YOU'D DO ANYTHING FOR YOUR FRIENDS. BUT WOULD YOU TELL THEM THE TRUTH?
'Love this book' Elisabeth Moss, star of The Handmaid's Tale
'Rare and complex' Marian Keyes
'A dark, delicious thriller. I loved it.' Louise O'Neill, author of Only Ever Yours
'Immersive and unsettling.' Sarah Vaughn, author of Anatomy of a Scandal
'I read this in no time. An excellent twist.' Dorothy Koomson, author of The Ice Cream Girls
'Beautifully written ... should not be missed' Samantha Downing, author of My Lovely Wife
'Immersive, intelligent and gripping' S.E. Lynes, author of Mother
Nancy, Eleanor and Mary met at college and have been friends ever since, through marriages, children and love affairs.
Eleanor is calm and driven, with a deep sense of responsibility, a brilliant career and a love of being single and free - despite her soft spot for her best friend's husband.
Mary is deeply intelligent with a love of learning, derailed by three children and a mean, demanding husband - she is now unrecognisable to herself and her friends.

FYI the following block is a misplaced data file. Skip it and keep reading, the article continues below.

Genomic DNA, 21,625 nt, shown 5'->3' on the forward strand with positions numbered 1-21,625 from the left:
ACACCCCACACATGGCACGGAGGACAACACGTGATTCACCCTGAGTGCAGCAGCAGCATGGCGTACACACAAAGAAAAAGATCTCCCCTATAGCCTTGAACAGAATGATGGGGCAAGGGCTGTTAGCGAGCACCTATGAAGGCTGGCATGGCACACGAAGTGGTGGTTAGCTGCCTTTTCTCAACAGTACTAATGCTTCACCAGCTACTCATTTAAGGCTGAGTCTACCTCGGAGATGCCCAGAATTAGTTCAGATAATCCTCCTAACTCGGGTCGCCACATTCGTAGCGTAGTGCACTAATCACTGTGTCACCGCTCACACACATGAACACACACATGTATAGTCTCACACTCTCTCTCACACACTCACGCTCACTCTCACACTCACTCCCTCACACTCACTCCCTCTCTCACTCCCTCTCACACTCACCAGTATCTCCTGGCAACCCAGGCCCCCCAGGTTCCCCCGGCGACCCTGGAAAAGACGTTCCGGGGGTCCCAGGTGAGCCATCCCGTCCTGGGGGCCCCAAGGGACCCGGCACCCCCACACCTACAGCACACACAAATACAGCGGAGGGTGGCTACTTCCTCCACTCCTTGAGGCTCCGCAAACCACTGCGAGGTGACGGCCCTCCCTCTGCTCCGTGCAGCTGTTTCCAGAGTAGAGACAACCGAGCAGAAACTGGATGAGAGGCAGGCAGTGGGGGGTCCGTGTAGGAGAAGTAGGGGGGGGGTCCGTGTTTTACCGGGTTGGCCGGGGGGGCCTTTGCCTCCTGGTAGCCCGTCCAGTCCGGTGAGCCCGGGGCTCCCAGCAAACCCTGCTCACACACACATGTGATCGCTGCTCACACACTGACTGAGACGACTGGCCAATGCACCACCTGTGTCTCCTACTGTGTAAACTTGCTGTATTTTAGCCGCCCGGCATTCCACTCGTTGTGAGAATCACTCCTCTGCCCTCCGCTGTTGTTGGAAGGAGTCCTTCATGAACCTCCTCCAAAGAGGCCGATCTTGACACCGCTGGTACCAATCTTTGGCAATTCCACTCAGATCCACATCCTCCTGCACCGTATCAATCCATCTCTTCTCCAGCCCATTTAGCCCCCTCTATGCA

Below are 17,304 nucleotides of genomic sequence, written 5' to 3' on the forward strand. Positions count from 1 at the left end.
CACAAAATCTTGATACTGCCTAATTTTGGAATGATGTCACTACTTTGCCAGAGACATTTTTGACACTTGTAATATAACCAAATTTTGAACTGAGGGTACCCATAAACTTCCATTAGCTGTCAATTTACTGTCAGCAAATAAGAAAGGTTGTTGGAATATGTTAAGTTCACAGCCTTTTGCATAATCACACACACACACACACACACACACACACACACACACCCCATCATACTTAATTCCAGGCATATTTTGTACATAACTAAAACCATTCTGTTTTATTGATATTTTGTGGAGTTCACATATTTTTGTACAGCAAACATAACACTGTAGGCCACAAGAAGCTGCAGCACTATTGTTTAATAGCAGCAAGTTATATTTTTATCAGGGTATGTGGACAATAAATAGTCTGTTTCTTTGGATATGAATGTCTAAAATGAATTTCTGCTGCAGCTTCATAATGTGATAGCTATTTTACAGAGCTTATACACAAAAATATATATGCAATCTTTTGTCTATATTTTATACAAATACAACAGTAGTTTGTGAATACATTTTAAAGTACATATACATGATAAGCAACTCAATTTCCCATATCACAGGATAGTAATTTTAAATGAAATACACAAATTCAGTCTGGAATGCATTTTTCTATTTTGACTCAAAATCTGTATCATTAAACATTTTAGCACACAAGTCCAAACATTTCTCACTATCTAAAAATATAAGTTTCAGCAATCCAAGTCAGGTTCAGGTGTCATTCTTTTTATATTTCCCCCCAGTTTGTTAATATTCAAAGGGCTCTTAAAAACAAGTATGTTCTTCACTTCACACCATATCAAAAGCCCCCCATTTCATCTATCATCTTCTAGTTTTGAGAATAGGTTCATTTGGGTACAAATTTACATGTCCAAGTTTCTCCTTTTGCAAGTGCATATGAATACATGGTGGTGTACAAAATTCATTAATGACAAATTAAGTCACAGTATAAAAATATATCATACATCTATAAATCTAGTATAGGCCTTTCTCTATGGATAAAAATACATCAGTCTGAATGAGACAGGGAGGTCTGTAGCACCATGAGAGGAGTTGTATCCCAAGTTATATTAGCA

Nancy is seemingly perfect: bright, beautiful and rich with an adoring husband and daughter - but beneath the surface her discontent is going to affect them all in terrible ways.
When Nancy is murdered, Eleanor and Mary must align themselves to uncover her killer. And as each of their stories unfold, they realise that there are many different truths to find, and many different ways to bring justice for those we love...
Everyone wants a perfect life. But there is no such thing...
This heart-wrenching psychological thriller from British author Hall (Our Kind of Cruelty) charts the fraught lives of three best friends from university. Nancy Hennessy has stayed ostensibly close to Eleanor Meakins and Mary Smithson in the nearly three decades since they were at Oxford together. When Nancy is murdered after meeting with her secret lover, Eleanor's affair with Nancy's husband becomes so engrossing and guilt-wracked that it keeps Eleanor from helping Mary with her husband's illness. Three successive narratives center on the interior life of each woman: Eleanor immediately after the murder, Nancy in the time leading up to her death, and Mary further along in the murder's aftermath. Hall shows each woman being emotionally drawn to doing something she knows is awful, revolting against feeling trapped, and feeling separated from her support system by guilt, evoking both empathy and outrage in the reader. The suspense alone is crafted skillfully enough to hold interest, but the dark portrait of the stifling nature of contemporary womanhood makes this story really stick.